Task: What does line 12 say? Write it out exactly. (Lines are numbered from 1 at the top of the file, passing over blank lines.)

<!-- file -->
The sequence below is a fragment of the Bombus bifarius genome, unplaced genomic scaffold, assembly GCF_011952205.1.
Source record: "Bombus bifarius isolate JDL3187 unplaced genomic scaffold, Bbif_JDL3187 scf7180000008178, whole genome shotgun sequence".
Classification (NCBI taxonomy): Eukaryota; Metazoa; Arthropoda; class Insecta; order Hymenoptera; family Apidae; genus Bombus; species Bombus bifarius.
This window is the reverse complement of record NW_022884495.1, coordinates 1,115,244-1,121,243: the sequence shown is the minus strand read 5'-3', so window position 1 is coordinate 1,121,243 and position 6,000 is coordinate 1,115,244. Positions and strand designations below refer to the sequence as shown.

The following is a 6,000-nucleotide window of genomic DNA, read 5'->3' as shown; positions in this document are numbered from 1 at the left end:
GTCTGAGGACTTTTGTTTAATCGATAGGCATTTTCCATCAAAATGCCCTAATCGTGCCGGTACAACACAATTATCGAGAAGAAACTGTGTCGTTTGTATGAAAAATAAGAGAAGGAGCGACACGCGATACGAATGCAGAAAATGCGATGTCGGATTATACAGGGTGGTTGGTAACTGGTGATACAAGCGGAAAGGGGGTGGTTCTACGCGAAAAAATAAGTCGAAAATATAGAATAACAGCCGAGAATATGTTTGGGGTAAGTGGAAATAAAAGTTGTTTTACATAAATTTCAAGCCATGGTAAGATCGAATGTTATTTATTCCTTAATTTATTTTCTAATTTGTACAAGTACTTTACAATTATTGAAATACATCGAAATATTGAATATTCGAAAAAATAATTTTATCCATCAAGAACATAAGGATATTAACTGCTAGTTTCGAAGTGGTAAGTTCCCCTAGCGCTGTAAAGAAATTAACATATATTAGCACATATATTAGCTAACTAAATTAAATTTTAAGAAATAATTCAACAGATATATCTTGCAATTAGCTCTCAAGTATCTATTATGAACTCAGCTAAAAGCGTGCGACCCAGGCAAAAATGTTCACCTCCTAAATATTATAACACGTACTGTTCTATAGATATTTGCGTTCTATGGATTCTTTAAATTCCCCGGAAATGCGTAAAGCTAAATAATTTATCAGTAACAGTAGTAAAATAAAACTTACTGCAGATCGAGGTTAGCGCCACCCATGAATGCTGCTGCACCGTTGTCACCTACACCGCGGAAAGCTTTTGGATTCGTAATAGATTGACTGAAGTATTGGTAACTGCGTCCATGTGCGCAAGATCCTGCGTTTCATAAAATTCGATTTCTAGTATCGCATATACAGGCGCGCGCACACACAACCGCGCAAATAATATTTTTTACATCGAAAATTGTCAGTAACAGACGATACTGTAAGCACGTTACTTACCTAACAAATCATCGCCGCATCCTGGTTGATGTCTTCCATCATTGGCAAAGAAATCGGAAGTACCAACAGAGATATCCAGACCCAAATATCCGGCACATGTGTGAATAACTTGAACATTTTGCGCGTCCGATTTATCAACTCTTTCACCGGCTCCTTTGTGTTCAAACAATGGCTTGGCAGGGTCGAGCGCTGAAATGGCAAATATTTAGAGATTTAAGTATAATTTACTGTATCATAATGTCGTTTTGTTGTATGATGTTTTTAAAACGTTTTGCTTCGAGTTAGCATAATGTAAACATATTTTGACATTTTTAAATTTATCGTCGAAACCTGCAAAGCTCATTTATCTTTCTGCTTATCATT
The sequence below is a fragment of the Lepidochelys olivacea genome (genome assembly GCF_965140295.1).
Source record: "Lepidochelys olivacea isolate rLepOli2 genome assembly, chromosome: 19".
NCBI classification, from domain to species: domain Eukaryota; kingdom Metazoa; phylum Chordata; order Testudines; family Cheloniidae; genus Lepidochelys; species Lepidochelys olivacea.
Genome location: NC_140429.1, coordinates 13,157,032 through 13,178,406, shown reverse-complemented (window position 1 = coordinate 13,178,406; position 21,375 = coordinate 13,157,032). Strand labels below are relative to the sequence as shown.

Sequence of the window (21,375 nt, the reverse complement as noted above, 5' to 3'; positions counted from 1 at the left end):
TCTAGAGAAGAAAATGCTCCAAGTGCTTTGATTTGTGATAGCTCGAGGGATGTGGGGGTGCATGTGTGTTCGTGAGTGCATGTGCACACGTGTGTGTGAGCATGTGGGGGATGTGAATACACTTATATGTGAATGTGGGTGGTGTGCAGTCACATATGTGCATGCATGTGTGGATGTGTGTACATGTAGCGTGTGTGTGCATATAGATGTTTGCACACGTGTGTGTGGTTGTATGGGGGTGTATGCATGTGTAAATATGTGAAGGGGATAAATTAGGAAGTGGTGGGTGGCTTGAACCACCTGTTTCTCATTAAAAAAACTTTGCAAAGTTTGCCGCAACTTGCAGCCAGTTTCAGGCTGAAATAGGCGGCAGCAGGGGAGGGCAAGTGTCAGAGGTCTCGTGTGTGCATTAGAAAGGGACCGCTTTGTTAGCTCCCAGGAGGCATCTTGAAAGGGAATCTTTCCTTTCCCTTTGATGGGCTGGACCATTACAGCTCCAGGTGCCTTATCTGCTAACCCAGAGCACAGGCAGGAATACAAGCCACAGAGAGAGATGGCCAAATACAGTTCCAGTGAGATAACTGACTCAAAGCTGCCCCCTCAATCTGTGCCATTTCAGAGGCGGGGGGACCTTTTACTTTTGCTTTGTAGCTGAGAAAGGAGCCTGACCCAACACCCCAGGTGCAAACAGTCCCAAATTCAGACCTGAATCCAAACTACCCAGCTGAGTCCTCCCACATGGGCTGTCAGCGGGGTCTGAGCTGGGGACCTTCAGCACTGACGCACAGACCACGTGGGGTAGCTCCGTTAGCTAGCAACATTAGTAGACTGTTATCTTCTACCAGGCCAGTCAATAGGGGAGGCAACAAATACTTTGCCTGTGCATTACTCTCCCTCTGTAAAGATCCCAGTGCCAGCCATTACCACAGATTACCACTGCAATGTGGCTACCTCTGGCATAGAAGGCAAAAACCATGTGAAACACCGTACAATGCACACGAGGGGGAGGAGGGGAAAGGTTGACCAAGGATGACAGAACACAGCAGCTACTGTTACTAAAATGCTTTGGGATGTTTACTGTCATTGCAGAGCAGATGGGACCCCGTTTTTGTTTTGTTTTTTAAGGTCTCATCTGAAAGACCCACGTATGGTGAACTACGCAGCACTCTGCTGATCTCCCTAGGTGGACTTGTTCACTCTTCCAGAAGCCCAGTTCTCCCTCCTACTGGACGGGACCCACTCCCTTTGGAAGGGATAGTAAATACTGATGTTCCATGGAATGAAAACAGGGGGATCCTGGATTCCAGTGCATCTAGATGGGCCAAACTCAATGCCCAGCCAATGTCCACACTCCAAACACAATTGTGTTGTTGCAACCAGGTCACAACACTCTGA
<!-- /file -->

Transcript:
TCTAGAGAAGAAAATGCTCCAAGTGCTTTGATTTGTGATAGCTCGAGGGATGTGGGGGTGCATGTGTGTTCGTGAGTGCATGTGCACACGTGTGTGTGAGCATGTGGGGGATGTGAATACACTTATATGTGAATGTGGGTGGTGTGCAGTCACATATGTGCATGCATGTGTGGATGTGTGTACATGTAGCGTGTGTGTGCATATAGATGTTTGCACACGTGTGTGTGGTTGTATGGGGGTGTATGCATGTGTAAATATGTGAAGGGGATAAATTAGGAAGTGGTGGGTGGCTTGAACCACCTGTTTCTCATTAAAAAAACTTTGCAAAGTTTGCCGCAACTTGCAGCCAGTTTCAGGCTGAAATAGGCGGCAGCAGGGGAGGGCAAGTGTCAGAGGTCTCGTGTGTGCATTAGAAAGGGACCGCTTTGTTAGCTCCCAGGAGGCATCTTGAAAGGGAATCTTTCCTTTCCCTTTGATGGGCTGGACCATTACAGCTCCAGGTGCCTTATCTGCTAACCCAGAGCACAGGCAGGAATACAAGCCACAGAGAGAGATGGCCAAATACAGTTCCAGTGAGATAACTGACTCAAAGCTGCCCCCTCAATCTGTGCCATTTCAGAGGCGGGGGGACCTTTTACTTTTGCTTTGTAGCTGAGAAAGGAGCCTGACCCAACACCCCAGGTGCAAACAGTCCCAAATTCAGACCTGAATCCAAACTACCCAGCTGAGTCCTCCCACATGGGCTGTCAGCGGGGTCTGAGCTGGGGACCTTCAGCACTGACGCACAGACCACGTGGGGTAGCTCCGTTAGCTAGCAACATTAGTAGACTGTTATCTTCTACCAGGCCAGTCAATAGGGGAGGCAACAAATACTTTGCCTGTGCATTACTCTCCCTCTGTAAAGATCCCAGTGCCAGCCATTACCACAGATTACCACTGCAATGTGGCTACCTCTGGCATAGAAGGCAAAAACCATGTGAAACACCGTACAATGCACACGAGGGGGAGGAGGGGAAAGGTTGACCAAGGATGACAGAACACAGCAGCTACTGTTACTAAAATGCTTTGGGATGTTTACTGTCATTGCAGAGCAGATGGGACCCCGTTTTTGTTTTGTTTTTTAAGGTCTCATCTGAAAGACCCACGTATGGTGAACTACGCAGCACTCTGCTGATCTCCCTAGGTGGACTTGTTCACTCTTCCAGAAGCCCAGTTCTCCCTCCTACTGGACGGGACCCACTCCCTTTGGAAGGGATAGTAAATACTGATGTTCCATGGAATGAAAACAGGGGGATCCTGGATTCCAGTGCATCTAGATGGGCCAAACTCAATGCCCAGCCAATGTCCACACTCCAAACACAATTGTGTTGTTGCAACCAGGTCACAACACTCTGA